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‘Lab Girl’: A Scientist’s Engaging, Enraging Memoir

Hope Jahren’s new book details her love affair with science, and fight to keep it funded.

Crawford Kilian 14 Nov

Crawford Kilian is a contributing editor of The Tyee.

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‘Lab Girl.’

This book is both engaging and enraging: engaging because it introduces us to a very good writer and scientist, and enraging because it shows us how male-dominated science is, how politically it’s driven, and what a waste of talent that means.

Author Hope Jahren grew up in Minnesota, where her father taught physics and earth sciences in a community college. Her mother, though she’d won an honourable mention for her scientific talent while still in high school, couldn’t get a scholarship to college. Trying to study chemistry on the income from babysitting was impossible, so she’d given up, gone home and become a wife and mother — as women in the 1950s were expected to do anyway.

Jahren grew up in her father’s lab, absorbing his interest in science and her mother’s interest in English literature (with the children grown, she’d started taking university correspondence courses in English literature). Jahren was herself offered a scholarship to the University of Minnesota, and left high school a year early to take it:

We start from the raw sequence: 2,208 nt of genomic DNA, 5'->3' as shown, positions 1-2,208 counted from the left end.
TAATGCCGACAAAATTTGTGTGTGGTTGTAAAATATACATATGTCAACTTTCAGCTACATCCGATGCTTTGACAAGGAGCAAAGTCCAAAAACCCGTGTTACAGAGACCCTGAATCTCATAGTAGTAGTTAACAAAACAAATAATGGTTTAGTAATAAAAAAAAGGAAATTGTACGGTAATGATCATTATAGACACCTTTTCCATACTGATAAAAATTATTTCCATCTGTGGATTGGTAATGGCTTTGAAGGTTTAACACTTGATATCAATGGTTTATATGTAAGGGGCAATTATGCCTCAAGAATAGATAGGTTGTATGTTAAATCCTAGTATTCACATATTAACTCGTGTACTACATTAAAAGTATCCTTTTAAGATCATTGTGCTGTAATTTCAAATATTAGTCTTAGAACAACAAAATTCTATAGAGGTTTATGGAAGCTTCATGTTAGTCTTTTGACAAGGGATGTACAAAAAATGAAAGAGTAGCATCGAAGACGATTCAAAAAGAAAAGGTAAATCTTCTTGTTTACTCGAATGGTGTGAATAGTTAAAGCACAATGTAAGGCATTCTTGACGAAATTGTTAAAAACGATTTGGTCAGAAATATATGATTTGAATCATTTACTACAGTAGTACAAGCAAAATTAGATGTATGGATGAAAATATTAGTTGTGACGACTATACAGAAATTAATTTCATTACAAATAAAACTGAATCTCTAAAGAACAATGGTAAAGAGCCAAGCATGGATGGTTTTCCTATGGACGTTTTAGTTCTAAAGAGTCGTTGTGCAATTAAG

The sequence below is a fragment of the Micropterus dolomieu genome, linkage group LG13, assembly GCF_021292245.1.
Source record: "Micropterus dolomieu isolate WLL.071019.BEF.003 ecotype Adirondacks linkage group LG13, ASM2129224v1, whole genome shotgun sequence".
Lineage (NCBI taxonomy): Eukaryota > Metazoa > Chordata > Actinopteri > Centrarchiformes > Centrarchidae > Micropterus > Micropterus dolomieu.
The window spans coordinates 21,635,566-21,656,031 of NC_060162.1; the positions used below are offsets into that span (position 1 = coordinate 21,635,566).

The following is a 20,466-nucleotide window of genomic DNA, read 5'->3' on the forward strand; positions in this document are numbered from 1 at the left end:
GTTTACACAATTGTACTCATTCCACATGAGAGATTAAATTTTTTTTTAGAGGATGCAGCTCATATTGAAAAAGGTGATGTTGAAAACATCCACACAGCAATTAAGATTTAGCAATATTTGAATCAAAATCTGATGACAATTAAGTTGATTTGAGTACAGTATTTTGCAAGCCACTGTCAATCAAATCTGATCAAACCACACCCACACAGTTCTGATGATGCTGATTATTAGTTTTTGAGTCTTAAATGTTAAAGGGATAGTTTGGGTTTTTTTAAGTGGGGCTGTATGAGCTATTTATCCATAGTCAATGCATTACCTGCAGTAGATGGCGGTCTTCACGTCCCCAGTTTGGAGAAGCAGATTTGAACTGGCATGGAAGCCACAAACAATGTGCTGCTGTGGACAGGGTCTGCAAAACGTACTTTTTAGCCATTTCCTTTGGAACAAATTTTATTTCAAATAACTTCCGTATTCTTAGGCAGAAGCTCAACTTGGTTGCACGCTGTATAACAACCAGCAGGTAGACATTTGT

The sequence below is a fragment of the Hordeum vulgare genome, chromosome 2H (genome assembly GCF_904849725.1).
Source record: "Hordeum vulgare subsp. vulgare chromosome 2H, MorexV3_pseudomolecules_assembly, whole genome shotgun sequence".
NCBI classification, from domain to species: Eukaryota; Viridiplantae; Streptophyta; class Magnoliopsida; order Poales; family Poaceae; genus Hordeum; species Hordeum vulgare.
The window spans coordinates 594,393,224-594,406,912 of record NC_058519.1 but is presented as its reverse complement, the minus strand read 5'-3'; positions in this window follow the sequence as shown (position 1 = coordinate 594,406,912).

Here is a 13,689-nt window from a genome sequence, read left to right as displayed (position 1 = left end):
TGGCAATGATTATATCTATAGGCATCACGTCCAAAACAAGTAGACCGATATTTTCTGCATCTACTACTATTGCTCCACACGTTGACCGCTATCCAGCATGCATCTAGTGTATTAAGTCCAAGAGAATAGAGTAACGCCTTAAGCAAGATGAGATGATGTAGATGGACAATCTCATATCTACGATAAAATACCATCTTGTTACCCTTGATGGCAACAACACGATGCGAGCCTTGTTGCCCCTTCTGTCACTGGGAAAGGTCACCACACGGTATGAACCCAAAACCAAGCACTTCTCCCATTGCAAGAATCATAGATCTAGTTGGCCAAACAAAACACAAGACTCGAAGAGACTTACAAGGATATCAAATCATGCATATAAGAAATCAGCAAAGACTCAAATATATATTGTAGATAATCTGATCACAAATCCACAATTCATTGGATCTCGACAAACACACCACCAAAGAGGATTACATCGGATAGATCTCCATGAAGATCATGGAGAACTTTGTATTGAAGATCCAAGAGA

“In science classes we did things instead of just sitting around talking about things. We worked with our hands and there were concrete and almost daily payoffs… I chose science because science gave me what I needed — a home as defined in the most literal sense: a safe place to be.”

Jahren as a scientist has been a literal homemaker, setting up laboratories in three American universities plus a new one in Norway. She always puts her name on it, “no matter where it is located. It bears my name because it is my home.” Much of her book deals with the adventures of doing so — wrangling some space, scrambling to find cheap lab equipment, and sending out endless research proposals to find the money to keep things going.

No funding means no research

Agencies of the U.S. federal government are almost the only patrons of modern American research, and the budget seems to shrink every year. Without the funding to buy equipment and hire staff, nothing gets done.